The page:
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Timothy Fox - Head of Research & Chief Economist
Published Date: 31 July 2018
The BOJ made a few small technical changes to its monetary policy today. While it kept its 10-year JGB yield target at 0.0% and left its policy balance rate at -0.1%, the BOJ will allow greater flexibility in its bond operations allowing for upward and downward movement in 10-year yields. The announcements were less than the markets were anticipating, especially with the BOJ pledging to keep very low rates for an ‘extended period of time’. In reality it is hard to see what more the BOJ could do in view of the downward revisions to its inflation forecasts, and the markets are already reacting by selling the JPY after it rose last week.
The European Commission Economic Sentiment Indicator showed a decline in July to 112.1 from 112.3 in June. The drop was a little better than the consensus forecast and the breakdown showed a dip in manufacturing confidence, while services sector confidence rose to 15.3 from 14.4 in the previous month. However, despite this small fall the index remains consistent with steady growth across the Eurozone, as it is still above its long-run average. The data is in line with the ECB's central scenarios, and re-affirms last week’s caution from ECB President Draghi that protectionism poses a ‘risk to otherwise healthy global growth’. Eurozone Q2 GDP is released today and is expected to have expanded by 0.4%. China’s manufacturing PMI meanwhile slipped to 51.2 in July from 51.5 in June, while the non-manufacturing PMI stood at 54 down from 55. The weaker performance helps explains the government’s raft of fiscal and monetary policy support measures announced last week which is having the effect of softening the CNY.
Turkey’s economic confidence index rose for the first time in 2018 in July, climbing to 92.2 from June’s 90.4. The improvement in the headline index was broad based, with consumer, service sector, retail trade and construction confidence all posting improvements, and only real sector confidence slipping. That being said, the index has fallen markedly since the 104.9 recorded in January.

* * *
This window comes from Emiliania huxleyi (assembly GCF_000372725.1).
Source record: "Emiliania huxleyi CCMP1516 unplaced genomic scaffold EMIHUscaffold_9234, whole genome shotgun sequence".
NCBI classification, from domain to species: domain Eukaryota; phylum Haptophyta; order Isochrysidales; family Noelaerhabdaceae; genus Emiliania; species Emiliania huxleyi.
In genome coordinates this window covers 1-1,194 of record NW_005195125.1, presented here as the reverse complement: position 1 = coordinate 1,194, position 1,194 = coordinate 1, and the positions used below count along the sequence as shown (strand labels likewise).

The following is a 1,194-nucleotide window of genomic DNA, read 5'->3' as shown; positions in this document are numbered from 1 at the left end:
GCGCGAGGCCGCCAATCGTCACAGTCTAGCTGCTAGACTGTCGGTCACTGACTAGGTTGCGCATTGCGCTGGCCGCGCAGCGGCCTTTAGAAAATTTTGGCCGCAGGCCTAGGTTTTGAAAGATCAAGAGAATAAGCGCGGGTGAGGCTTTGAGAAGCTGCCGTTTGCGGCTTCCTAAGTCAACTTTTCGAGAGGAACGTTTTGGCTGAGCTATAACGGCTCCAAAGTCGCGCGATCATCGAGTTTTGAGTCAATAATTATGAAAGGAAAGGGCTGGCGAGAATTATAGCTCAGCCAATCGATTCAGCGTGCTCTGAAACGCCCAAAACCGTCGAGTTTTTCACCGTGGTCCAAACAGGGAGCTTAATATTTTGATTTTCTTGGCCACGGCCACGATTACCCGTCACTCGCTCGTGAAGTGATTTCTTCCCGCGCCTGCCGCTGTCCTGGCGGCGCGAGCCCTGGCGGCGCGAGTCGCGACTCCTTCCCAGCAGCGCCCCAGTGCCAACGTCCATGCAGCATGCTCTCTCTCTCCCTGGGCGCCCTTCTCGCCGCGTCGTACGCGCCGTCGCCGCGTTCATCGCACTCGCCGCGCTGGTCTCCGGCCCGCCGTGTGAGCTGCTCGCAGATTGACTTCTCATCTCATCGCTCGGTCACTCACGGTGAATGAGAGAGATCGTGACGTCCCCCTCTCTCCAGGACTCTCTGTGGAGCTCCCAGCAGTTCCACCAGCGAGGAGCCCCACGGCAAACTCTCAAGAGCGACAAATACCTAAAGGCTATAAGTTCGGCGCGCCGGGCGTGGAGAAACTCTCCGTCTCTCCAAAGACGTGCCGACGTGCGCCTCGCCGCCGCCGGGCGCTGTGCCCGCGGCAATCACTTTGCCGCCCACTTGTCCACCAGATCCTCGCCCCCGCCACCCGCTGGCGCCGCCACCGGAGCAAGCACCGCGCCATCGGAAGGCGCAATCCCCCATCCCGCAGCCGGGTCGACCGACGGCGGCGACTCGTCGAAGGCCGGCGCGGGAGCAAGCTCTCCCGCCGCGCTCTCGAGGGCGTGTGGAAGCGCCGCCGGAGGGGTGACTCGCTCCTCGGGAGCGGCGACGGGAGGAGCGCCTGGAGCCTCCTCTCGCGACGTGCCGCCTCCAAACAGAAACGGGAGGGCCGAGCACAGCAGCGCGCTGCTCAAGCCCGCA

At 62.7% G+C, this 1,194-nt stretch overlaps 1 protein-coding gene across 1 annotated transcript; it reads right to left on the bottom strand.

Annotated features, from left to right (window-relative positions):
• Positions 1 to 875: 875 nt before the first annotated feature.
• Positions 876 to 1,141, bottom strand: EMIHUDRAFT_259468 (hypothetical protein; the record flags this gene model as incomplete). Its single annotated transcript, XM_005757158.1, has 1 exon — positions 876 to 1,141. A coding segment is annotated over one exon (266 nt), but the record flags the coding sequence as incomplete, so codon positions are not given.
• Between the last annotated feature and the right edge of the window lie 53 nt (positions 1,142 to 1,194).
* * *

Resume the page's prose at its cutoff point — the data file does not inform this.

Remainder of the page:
Source: Bloomberg, Emirates NBD Research
U.S. Treasuries extended their declines on Monday following market expectations that the Bank of Japan may announce tweaks in its monetary stimulus, with U.S. 10 year yields rising to session highs and six-week highs just shy of 3% (2.99%).
This morning treasuries have gained as the curve has experienced flattening after the BOJ maintained monetary policy (see macro). As we go to print 2 year yields sit at 2.65%, while 5 year yields and 10 year yields sit at 2.83% and 2.95% respectively.
JPY has weakened in the aftermath of the Bank of Japan meeting, USDJPY trading 0.25% higher at 111.34. We expect support at the 110.85 level (61.8% one year Fibonacci retracement) and resistance at 112.33 (76.4% one year Fibonacci retracement).
Yuan weakness remains a theme at the start of the week after hitting one year lows last week. Its softness reminds markets that the trade spat is far from over and is a negative factor for other regional currencies. Soft PMI activity data from China overnight also underscores the Chinese authorities’ effort to provide an offsetting fiscal and monetary stimulus seen last week.
Developed global equity markets closed in the red yesterday following a lack of risk appetite in the market. In the U.S. the S&P 500 closed 0.58% lower, while Nasdaq fell by 1.39%. Equities in the Eurozone shared similar fates with the DAX declining by 0.48% and Euro Stoxx 50 losing 0.38%.
This morning, Asian equity markets are having mixed performances and the Nikkei is currently down 0.21% while the Shanghai composite is unchanged.
Brent futures closed at USD74.78/b overnight, a 0.9% gain on Friday’s close, and the highest level in two weeks. WTI also gained, rising 2.1% on Friday’s close and narrowing some of the wider spread that had emerged last week. There are a number of upside pressures currently in play, including industrial action planned at three North Sea fields, the suspension of Saudi Arabian crude shipments through the Bab el-Mandeb following an attack on oil tankers last week, and the ongoing threat to Iranian volumes owing to pressure from the US.
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